After months of speculation and years of underperformance, the New York Times Company (NYSE: NYT) has decided not to sell the Boston Globe and related businesses. The company claims that the changes made at the Globe to slash expenses and right the ship financially have made it worth holding on to the newspaper. This comes after two parties submitted their final bids (similar financially) for the beleaguered 137-year-old property.
The NY Times Co. picked up the Globe in 1993 for $1.1 billion. Since then, it's watched the paper's revenue and circulation plummet, a situation worsened by the advent of the internet and the newspaper industry's generally slow response to it. Now, it's apparently worth just under 10% of NYT's original purchase price, with the offers pushed higher by both parties' willingness to assume $59 million in pension liabilities.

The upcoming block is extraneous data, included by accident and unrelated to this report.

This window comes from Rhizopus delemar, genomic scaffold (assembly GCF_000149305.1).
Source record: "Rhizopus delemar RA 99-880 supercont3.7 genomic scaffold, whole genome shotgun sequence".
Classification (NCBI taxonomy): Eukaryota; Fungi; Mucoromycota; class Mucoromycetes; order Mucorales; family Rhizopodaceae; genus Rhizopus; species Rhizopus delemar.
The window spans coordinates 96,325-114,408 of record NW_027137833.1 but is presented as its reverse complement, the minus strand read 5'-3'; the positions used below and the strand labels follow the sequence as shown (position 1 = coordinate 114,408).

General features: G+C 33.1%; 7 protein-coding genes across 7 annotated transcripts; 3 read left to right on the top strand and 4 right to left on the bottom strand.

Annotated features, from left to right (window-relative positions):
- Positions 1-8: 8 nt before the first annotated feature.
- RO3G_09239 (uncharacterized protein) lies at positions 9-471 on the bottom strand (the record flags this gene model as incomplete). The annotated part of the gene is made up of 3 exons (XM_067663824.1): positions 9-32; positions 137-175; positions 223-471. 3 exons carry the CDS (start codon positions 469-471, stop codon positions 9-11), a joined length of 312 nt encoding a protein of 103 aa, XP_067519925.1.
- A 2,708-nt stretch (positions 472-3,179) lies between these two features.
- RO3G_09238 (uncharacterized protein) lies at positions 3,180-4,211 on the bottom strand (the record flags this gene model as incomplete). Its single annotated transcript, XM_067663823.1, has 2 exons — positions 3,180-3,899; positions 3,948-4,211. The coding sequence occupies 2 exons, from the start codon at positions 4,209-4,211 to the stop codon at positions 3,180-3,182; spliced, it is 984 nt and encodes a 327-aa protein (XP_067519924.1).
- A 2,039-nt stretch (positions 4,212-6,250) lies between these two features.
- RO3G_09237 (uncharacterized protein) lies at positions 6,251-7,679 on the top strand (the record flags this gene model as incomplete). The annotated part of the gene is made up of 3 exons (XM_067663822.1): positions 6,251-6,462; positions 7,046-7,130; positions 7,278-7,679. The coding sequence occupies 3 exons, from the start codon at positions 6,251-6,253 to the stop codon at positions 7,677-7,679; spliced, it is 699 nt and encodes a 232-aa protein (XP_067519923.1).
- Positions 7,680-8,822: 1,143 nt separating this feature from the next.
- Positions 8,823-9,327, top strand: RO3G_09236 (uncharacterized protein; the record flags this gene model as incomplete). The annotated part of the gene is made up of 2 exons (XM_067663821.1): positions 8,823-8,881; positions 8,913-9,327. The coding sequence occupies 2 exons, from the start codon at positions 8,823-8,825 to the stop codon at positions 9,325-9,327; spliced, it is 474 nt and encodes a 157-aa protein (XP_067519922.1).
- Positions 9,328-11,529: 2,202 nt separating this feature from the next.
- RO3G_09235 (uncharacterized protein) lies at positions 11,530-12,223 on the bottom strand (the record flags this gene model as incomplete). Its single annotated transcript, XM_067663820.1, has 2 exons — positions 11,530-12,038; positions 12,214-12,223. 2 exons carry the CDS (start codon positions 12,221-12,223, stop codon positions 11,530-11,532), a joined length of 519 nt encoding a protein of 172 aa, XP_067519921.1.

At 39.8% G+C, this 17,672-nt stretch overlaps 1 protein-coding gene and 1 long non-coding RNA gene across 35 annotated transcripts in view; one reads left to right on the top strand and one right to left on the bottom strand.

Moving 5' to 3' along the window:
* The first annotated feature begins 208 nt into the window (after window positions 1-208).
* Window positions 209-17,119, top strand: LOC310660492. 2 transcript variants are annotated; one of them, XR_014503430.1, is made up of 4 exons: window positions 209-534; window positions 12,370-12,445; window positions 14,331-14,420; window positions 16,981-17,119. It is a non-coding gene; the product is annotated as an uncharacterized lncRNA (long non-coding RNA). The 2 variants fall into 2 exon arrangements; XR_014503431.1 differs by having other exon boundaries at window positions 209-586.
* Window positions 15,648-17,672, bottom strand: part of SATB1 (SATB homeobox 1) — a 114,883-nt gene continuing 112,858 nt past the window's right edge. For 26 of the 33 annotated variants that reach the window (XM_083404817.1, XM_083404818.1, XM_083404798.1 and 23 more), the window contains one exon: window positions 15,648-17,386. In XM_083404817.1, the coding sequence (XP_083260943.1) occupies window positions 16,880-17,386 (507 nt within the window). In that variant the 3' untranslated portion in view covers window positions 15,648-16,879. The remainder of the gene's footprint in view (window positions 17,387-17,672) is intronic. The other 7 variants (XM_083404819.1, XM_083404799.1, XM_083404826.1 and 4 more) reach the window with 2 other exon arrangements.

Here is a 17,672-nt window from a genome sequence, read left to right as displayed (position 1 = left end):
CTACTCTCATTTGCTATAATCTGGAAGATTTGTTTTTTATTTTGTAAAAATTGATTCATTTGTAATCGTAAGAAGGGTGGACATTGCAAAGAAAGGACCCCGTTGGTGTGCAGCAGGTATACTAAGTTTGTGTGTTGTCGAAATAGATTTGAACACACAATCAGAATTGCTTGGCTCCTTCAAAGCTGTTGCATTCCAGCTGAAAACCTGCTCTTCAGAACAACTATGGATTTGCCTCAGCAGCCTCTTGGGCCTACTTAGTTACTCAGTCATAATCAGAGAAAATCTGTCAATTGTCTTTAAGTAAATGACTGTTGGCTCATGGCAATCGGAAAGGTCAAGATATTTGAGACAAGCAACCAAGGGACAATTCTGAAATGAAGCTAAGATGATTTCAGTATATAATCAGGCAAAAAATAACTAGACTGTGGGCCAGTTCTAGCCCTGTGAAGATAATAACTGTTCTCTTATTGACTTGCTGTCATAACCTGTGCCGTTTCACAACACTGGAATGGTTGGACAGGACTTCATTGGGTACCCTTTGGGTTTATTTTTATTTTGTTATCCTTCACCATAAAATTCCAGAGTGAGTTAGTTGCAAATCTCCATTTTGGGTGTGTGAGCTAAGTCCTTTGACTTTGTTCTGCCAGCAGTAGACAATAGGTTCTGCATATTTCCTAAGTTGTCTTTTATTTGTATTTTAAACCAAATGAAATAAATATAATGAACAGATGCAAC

Arthur Sulzberger Jr., chairman of the company, cites the Globe's firmer footing as a reason not to sell it. Of course, this is the genius who turned a $1.1 billion company into one worth less than a tenth of that. While the restructuring appears to have been successful, it all seems to have been on the expense side, with little attention paid to bringing in new money ... and the world has yet to see a company that could cut its way to growth.
Sulzberger & Company, which had hired Goldman Sachs (NYSE: GS) to advise them on the sale, didn't reveal whether the dismal bids were the reason they decided to keep the Globe. But, it's hard to believe that these guys believe in the future of this newspaper. Hopefully, they're just waiting for a better buyer.